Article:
Many anglers regard flathead as a pain in the butt, especially when these fishos are targeting other species. They complain that flatties chew your line to pieces, that they spike you, fight like a wet rag and are very dry to eat.
All this is so far from the truth it’s comical. The dusky flathead is a majestic creature which can hit a hard or soft lure with so much force that I have seen anglers almost lose their rod and reel over board, yet can also bite with so much subtlety that you can hardly feel it.
A dusky flathead can grow to around 15kg and 1.5m, In Queensland the average length at first maturity is 46cm for males and 56cm for females while in Botany Bay the males mature at 32cm and females at 38cm. In southern NSW and Victoria maturity is at about 26cm in both sexes.
A one-year-old dusky in Queensland waters is about 18cm and by three years old they average 40cm. Once they get to about eight years old they average about 90cm so just imagine how old a 1.5m flattie would be.
A dusky can vary in colour and pattern from sandy with brown spots and blotches to dark brown/black with white spots, depending on where they have been caught. I have caught flathead in Port Hacking which have been very pale and others have been extremely dark. Dusky flathead have a distinctive black spot on the caudal fin and dark bars are often visible across the rear of the body.
The preopercular spines on each side of the head are very sharp and should be avoided when handling the fish. They can leave nasty wounds and are sharp on even the smallest of flathead, while those on a large fish can inflict plenty of damage.
Duskies are found in estuaries and coastal bays from Cairns to the Gippsland Lakes in Victoria. They occur over sand, mud, gravel and seagrass and can inhabit estuaries up to the tidal limit.
Many anglers think that flathead are more commonly caught during the Summer months. This may be true in the Sydney region but the concentration of flathead will vary up and down the coast, mainly due to the time when the female flathead are spawning and those eager males will follow them down to the estuary mouths.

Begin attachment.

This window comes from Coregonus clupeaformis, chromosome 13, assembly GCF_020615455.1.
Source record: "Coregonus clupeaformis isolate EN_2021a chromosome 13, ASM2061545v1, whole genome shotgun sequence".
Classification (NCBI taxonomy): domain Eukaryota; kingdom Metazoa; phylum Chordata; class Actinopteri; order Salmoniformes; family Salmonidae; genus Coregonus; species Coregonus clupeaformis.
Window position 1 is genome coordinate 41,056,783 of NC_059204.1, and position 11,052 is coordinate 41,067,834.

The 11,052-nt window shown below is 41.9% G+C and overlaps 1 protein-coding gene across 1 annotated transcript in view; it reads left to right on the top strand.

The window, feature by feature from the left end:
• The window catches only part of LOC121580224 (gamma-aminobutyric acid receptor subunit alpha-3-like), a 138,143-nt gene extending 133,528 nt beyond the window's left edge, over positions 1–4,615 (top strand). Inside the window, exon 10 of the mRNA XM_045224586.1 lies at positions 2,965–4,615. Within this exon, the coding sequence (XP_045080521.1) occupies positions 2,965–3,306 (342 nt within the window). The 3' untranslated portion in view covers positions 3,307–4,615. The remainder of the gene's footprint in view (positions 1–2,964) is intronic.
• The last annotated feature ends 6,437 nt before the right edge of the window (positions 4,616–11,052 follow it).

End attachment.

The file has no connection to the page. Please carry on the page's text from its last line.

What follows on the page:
To help you get more out dusky flathead I am going to list 10 of my favourite flathead hot spots in NSW and some techniques to try to catch them.
1. Bar Point, Hawkesbury River
Most of the time during the tide runs very fast here, so you will need to fish about 45 minutes either side of the top or bottom of the tide. I suggest you use a running sinker down onto a swivel with a leader of about a metre. Strips of fresh mullet, tuna, mackerel or squid all are worth a try. Whitebait and frogmouth pilchards will also work.
2 Clontarf Beach, Middle Harbour
About 20m out from the point at the end of the beach there is a hole that drops to about 18m. You can cast to it from the shore or drift in a boat along the edge of the drop-off. Soft plastics worked over the bottom are a good thing here.
3 Captain Cook to Tom Uglys bridges
This area is best fished from a boat drifting between the bridges. Once you have located a few fish, you should drop a marker (a plastic bottle on a rope with a couple of snapper sinkers for weight) so you can drift past the spot time and again. Most strip baits will work here and you could also try jigging soft plastics.